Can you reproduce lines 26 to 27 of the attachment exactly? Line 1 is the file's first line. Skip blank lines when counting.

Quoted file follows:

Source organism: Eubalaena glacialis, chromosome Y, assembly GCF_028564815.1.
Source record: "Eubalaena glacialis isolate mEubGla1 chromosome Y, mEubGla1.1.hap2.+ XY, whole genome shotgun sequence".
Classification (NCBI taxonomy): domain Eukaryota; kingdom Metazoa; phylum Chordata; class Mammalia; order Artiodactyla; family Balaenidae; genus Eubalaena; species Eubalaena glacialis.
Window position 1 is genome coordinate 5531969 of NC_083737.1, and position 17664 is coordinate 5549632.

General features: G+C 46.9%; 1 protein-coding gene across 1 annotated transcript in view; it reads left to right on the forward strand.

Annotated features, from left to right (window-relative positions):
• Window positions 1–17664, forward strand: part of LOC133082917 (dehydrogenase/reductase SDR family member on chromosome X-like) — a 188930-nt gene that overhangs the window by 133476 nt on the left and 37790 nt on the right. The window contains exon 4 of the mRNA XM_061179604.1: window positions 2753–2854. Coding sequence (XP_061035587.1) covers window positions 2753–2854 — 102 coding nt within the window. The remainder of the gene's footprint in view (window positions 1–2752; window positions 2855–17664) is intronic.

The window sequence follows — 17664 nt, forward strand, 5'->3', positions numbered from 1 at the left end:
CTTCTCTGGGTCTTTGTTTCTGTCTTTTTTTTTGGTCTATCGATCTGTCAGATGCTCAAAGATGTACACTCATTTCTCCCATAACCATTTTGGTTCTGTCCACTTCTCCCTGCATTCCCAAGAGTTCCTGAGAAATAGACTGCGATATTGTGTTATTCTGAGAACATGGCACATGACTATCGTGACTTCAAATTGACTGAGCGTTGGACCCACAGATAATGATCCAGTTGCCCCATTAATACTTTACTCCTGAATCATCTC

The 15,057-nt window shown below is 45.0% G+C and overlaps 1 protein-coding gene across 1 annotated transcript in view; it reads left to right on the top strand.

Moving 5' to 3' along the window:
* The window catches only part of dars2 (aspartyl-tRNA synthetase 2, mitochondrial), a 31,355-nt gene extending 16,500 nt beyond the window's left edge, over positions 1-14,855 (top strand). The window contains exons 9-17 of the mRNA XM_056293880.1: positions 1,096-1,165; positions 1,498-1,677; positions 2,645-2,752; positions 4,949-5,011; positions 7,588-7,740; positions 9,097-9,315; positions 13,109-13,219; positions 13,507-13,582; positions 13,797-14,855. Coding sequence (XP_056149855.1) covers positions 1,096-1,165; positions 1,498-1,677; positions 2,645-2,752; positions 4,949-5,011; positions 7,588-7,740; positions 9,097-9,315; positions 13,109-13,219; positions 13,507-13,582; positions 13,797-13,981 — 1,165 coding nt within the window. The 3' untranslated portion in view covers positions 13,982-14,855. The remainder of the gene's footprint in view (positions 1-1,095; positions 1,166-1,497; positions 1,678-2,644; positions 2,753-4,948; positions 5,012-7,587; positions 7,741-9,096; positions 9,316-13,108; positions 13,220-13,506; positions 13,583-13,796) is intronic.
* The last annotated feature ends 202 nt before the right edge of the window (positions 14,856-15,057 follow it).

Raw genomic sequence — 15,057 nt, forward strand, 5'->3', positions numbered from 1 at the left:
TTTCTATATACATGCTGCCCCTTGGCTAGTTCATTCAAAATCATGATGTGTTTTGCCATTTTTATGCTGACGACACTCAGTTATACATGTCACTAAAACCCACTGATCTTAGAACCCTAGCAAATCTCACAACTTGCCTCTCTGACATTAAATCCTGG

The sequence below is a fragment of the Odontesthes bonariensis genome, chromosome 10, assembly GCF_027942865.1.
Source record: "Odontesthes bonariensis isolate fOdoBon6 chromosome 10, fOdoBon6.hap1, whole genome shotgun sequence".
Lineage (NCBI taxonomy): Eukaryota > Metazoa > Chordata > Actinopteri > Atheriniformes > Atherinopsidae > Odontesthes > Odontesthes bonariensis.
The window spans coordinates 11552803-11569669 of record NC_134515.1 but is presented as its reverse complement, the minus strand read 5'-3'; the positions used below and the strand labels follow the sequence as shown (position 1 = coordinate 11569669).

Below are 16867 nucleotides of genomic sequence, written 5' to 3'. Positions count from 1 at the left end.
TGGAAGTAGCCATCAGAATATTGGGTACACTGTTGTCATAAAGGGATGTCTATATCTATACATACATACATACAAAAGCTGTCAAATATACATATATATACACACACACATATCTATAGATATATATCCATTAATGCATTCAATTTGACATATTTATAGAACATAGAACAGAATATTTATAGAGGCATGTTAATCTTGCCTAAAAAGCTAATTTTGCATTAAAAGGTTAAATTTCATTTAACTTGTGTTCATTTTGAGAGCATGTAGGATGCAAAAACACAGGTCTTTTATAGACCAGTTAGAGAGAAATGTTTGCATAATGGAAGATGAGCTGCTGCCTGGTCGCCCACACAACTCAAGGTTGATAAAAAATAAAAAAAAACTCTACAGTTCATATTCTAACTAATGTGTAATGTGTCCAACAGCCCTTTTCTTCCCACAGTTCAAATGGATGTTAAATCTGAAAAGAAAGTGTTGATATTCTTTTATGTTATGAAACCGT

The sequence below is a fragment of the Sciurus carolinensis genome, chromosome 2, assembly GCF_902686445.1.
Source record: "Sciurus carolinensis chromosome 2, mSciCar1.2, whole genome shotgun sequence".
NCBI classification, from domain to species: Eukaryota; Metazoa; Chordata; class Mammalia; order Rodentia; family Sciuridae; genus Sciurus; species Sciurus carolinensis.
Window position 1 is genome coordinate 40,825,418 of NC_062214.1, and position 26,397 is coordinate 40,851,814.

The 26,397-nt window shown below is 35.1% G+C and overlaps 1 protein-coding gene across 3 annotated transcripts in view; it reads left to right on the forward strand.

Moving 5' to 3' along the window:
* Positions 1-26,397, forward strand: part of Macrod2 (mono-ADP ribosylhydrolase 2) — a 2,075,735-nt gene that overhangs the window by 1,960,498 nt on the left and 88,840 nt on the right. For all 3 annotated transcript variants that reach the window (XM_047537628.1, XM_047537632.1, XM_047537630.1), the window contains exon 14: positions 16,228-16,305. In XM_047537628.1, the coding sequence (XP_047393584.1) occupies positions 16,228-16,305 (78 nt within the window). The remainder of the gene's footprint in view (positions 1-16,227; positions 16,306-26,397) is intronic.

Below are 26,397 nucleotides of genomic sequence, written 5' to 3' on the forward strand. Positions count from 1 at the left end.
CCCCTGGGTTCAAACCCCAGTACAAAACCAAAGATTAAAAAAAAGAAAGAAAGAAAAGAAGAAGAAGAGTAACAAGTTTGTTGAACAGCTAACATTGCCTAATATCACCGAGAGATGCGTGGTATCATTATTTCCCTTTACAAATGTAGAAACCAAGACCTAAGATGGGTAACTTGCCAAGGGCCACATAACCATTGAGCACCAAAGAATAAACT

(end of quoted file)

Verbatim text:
The 26,397-nt window shown below is 35.1% G+C and overlaps 1 protein-coding gene across 3 annotated transcripts in view; it reads left to right on the forward strand.

Moving 5' to 3' along the window: